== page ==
intersection marker (blogger's 2010 photo)

Today a friend and I went for a walk on the trail that has been developed on an abandoned railroad bed in our suburban Maryland county south of the District of Columbia.

The trail is edged with nature’s simplicity and beauty: no peaks, no special scenic stop, just unadorned wooded wilderness all around us.

Today it was raining lightly as we walked next to one another. We passed through the beginning gateway shown below, over Pages Swamp and what I believe is the head water of Port Tobacco stream to a second fenced bridge that reveals a wide vista of wintertime flora and fauna.

It was a nice walk in the gentle rain. We enjoyed the quiet and solitude.

It is a special blessing for me to have a companion and to know we can enjoy the simple pleasure of walking together.

Here is a description of the trail with accompanying pictures taken from its website location:

Located just 18 miles south of our Nation’s Capital, the Indian Head Rail Trail offers a very unique natural outdoor experience – seemingly far removed from development and life’s often chaotic pace. The IHRT was a generous gift through the Department of the Interior’s Federal Lands to Parks Program. This 13 miles paved trail traverses approximately halfway across Charles County, connecting the Town of Indian Head to Rt. 301 in White Plains.

Originally built in 1918 as a railroad supply route for the Navy’s Indian Head Powder Factory, this elevated rail bed passes through the Mattawoman Creek stream valley and some of Southern Maryland’s most scenic and undeveloped natural areas. Although trail heads start-off in a slightly urban setting, almost immediately the environment changes. Cyclists, hikers and nature enthusiasts will experience the surroundings of mature forests, natural wetlands and occasional farmland.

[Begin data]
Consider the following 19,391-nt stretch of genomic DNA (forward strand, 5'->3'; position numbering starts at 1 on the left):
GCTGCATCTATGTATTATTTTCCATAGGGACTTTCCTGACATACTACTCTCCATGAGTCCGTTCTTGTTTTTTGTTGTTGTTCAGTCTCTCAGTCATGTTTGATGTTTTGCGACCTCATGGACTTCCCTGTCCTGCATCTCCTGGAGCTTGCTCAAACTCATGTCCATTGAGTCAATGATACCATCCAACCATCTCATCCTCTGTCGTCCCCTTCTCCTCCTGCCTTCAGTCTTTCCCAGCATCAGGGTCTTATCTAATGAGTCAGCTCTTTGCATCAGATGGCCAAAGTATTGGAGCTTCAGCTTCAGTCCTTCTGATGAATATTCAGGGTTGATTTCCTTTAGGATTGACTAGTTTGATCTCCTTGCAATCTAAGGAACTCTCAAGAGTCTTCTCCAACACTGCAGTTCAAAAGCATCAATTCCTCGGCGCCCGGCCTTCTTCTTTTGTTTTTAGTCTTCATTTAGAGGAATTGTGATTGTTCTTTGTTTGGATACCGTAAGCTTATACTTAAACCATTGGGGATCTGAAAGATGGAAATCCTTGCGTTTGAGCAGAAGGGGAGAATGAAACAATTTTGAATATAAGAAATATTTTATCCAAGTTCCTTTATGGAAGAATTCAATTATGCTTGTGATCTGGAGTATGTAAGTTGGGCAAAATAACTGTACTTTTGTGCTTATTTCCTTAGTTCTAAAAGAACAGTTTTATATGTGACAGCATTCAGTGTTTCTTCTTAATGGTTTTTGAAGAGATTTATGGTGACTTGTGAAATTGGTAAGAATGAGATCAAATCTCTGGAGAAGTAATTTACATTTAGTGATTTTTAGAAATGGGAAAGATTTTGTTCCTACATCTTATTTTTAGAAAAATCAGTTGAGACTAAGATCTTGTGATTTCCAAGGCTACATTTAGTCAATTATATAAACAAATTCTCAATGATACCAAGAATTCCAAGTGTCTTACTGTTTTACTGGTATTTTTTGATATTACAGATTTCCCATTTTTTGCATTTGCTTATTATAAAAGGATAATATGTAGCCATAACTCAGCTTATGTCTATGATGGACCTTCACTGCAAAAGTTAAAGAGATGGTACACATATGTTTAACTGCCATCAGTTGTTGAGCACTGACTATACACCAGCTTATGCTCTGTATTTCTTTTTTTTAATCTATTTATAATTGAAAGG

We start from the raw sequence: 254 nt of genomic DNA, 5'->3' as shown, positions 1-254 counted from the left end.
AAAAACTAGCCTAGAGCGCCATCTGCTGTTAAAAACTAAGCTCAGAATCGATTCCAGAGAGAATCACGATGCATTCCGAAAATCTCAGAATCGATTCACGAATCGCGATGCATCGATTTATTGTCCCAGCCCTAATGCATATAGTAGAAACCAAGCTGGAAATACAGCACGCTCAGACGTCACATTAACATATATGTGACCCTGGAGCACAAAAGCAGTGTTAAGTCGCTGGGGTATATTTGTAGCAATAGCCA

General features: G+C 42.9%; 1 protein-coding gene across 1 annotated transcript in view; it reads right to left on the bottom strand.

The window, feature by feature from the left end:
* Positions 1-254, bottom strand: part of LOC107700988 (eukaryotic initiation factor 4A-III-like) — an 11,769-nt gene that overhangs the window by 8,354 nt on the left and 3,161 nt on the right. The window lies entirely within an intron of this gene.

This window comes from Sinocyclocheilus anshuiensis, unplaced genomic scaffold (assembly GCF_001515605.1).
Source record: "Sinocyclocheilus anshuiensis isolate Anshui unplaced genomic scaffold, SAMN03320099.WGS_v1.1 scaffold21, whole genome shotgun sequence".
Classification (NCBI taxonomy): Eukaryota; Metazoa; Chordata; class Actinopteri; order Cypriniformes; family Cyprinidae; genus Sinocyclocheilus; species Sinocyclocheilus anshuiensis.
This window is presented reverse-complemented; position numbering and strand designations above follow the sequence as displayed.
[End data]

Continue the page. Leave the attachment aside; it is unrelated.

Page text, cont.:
Flora, fauna and wildlife abound. With great consistency visitors can expect to view wild turkey, deer, herons, bald eagles, egrets and a variety of waterfowl. One particular area (near mile marker 2) offers a spectacular view of the backwaters of Mattawoman Creek as it meanders its way towards the Potomac River.

If it’s wildflowers, butterflies or dragonflies that grab your fancy, the trail’s 100′ wide corridor presents an outstanding habitat for nature’s subtle and graceful beauty. Trail features numerous bridges, interpretative signs and rest area benches.

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